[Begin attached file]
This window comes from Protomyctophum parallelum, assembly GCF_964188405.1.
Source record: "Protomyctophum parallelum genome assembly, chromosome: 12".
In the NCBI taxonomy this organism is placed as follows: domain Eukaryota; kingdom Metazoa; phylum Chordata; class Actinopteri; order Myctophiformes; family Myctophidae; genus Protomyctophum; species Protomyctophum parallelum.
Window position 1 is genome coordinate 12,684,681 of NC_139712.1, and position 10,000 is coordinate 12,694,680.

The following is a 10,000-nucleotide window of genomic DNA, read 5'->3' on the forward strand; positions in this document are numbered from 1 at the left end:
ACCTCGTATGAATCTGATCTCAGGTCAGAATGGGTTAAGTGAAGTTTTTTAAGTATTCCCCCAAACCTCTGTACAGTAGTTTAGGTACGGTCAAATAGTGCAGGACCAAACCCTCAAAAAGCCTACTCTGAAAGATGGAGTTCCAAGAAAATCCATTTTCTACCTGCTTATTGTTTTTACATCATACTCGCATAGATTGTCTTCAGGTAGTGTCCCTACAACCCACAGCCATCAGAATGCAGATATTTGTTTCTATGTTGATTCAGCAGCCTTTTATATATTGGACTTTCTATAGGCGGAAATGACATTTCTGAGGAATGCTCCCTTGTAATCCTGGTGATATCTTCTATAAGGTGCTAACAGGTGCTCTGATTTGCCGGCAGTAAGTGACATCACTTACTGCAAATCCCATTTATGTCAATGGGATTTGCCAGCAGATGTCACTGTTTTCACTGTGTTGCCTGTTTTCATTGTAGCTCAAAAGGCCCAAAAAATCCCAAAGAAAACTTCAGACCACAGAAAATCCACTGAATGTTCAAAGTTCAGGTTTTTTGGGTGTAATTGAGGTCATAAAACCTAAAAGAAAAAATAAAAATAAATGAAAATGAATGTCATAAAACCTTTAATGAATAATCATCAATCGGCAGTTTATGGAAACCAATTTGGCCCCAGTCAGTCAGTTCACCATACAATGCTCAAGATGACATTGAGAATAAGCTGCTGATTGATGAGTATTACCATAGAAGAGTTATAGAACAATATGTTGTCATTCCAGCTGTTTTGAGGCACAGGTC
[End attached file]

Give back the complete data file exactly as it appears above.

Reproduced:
This window comes from Protomyctophum parallelum, assembly GCF_964188405.1.
Source record: "Protomyctophum parallelum genome assembly, chromosome: 12".
In the NCBI taxonomy this organism is placed as follows: domain Eukaryota; kingdom Metazoa; phylum Chordata; class Actinopteri; order Myctophiformes; family Myctophidae; genus Protomyctophum; species Protomyctophum parallelum.
Window position 1 is genome coordinate 12,684,681 of NC_139712.1, and position 10,000 is coordinate 12,694,680.

The following is a 10,000-nucleotide window of genomic DNA, read 5'->3' on the forward strand; positions in this document are numbered from 1 at the left end:
ACCTCGTATGAATCTGATCTCAGGTCAGAATGGGTTAAGTGAAGTTTTTTAAGTATTCCCCCAAACCTCTGTACAGTAGTTTAGGTACGGTCAAATAGTGCAGGACCAAACCCTCAAAAAGCCTACTCTGAAAGATGGAGTTCCAAGAAAATCCATTTTCTACCTGCTTATTGTTTTTACATCATACTCGCATAGATTGTCTTCAGGTAGTGTCCCTACAACCCACAGCCATCAGAATGCAGATATTTGTTTCTATGTTGATTCAGCAGCCTTTTATATATTGGACTTTCTATAGGCGGAAATGACATTTCTGAGGAATGCTCCCTTGTAATCCTGGTGATATCTTCTATAAGGTGCTAACAGGTGCTCTGATTTGCCGGCAGTAAGTGACATCACTTACTGCAAATCCCATTTATGTCAATGGGATTTGCCAGCAGATGTCACTGTTTTCACTGTGTTGCCTGTTTTCATTGTAGCTCAAAAGGCCCAAAAAATCCCAAAGAAAACTTCAGACCACAGAAAATCCACTGAATGTTCAAAGTTCAGGTTTTTTGGGTGTAATTGAGGTCATAAAACCTAAAAGAAAAAATAAAAATAAATGAAAATGAATGTCATAAAACCTTTAATGAATAATCATCAATCGGCAGTTTATGGAAACCAATTTGGCCCCAGTCAGTCAGTTCACCATACAATGCTCAAGATGACATTGAGAATAAGCTGCTGATTGATGAGTATTACCATAGAAGAGTTATAGAACAATATGTTGTCATTCCAGCTGTTTTGAGGCACAGGTC